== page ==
Munta admitted having known Luzviminda Borromeo for two years before the rape incident. He likewise admitted being an admirer of her beauty. However, he denied seeing complainant on the date and place alleged.[9]

Jose Ruiz, Jr. corroborated Muntas testimony. Upon cross-examination, however, Ruiz, Jr. admitted that, while drinking, their group was singing plaintive songs, such as the song I Cant Stop Loving You, and he talked of the girls they secretly admired. He, however, denied hearing accused-appellant express his (Muntas) sentiments of love for Luzviminda, as he also denied seeing Luzviminda pass by the canteen at 5 oclock in the afternoon of October 9, 1995.

Alfredo Pidong Parazo was the last to testify to corroborate the claim of accused-appellant. However, while claiming that he finished only the third grade in school and that he could not understand English, he answered the questions propounded to him in English without waiting for the questions to be translated into the dialect.

On September 28, 1999, the trial court rendered its decision, the dispositive portion of which reads

AS A CONSEQUENCE OF ALL THE FOREGOING, the Court finds the accused guilty beyond reasonable doubt of the crime of rape provided for and penalized under Article 335 of the Revised Penal Code, as amended, and hereby sentences him to suffer the penalty of reclusion perpetua, to pay the victim the sum of FIFTY THOUSAND PESOS (P50,000.00), without however subsidiary imprisonment in case of insolvency and to pay the cost.


Accused-appellant contends that the trial court erred in finding him guilty despite failure of the prosecution to prove beyond reasonable doubt that he is the perpetrator of the crime.[11]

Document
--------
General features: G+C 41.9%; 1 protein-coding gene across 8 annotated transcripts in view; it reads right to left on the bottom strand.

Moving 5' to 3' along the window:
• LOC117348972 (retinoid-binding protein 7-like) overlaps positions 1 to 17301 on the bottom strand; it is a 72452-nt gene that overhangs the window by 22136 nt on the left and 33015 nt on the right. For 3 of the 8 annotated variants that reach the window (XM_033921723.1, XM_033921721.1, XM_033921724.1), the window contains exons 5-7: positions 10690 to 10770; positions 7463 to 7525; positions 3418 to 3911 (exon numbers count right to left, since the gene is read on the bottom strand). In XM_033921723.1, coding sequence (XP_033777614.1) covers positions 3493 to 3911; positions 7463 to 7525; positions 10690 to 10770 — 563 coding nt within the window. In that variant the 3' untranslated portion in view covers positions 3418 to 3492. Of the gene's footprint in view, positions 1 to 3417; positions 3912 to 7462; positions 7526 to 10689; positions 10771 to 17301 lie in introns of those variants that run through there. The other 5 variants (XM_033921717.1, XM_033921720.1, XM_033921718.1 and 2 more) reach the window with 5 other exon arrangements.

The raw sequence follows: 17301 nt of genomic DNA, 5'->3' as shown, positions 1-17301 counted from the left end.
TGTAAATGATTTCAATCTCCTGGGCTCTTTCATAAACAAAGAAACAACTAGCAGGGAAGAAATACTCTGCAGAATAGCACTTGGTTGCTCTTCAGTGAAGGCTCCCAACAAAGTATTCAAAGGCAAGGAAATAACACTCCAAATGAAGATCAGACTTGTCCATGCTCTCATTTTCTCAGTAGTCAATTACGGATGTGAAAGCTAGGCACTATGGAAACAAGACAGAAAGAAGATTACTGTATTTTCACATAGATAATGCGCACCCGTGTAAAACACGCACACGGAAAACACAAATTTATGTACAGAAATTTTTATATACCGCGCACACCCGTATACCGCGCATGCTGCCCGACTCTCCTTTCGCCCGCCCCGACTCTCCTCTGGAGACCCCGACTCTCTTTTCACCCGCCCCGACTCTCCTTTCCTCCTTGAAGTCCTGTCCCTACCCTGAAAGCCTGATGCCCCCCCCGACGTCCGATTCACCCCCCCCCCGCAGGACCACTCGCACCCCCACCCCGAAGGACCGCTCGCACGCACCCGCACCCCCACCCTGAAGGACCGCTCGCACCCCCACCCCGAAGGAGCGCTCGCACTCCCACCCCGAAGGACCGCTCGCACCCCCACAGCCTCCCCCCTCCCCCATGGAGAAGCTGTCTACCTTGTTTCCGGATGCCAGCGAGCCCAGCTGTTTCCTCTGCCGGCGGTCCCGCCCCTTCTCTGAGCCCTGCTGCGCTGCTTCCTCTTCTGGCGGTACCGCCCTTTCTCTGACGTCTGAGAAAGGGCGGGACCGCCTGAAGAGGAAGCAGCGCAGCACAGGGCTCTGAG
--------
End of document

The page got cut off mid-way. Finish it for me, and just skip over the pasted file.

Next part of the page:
Accused-appellants claim fails to persuade us for the following reasons:

First. It must be noted that Luzviminda was only 15 years old at the time of the rape[12] and only 16 years old when she testified.[13] Despite her youth and the pressure of testifying in an unfamiliar environment, she gave a simple and direct narrative of her ordeal. She said:

Q: And what time did you have your dismissal in the afternoon of October 9, 1995, in your school?

A: We dismissed at 5:30 p.m., sir.

Q: After being dismissed at 5:30 classes, where did you go if you still remember?

A: (No answer from the witness).


Put on record that the witness is speechless.


We will try some other day, Your Honor, because the witness is speechless and now crying.



On further direct examination, Luzviminda testified:


The last time you testify you stated that you were dismissed from your class at 5:30 oclock in the afternoon. After being dismissed from your class, where did you go?

A: I rode in a vehicle going to our barrio, sir.

Q: What barrio?

A: San Miguel is the name of our barrio, sir.

. . . .

A: I first went to the house of my sister and then I went home, sir.

. . . .

Q: And why did you [go] to the house of your sister on that afternoon?

A: I went to get my umbrella in the house of my sister, sir.

Q: After getting your umbrella from the house of your sister, where did you go next?

A: I was already on my way home, sir.

Q: And how did you negotiate going home were you walking or did you take a ride?

A: I walk, sir.

Q: Kindly tell the court the road you travel from the house of your sister?

A: First in going home you pass through a number of house (sic) and then along the way there were no more houses, sir.

. . . .

Q: You also stated that you were not able to reach your house, why?

A: When I was already on my way home, sir


Make it of record that the Social Worker Ms. Vanessa Agustin is extending compassion to the distressed victim in this case.

(The session stopped for a moment)

Make it of record that the wife of the accused is required to [leave] the Courtroom.

A: After passing by the house, and when I am already in the place where there were no more houses, I turned my back and saw a man, sir.

Q: Who was that man?

A: (Witness pointing to the accused).


What is your name?

A: Nestor Munta, sir.

. . . .

A: He was a little bit far when I turned back and the next time when I turned my back, he was already at my back and then I run away and then he chased me and grabbed me, sir.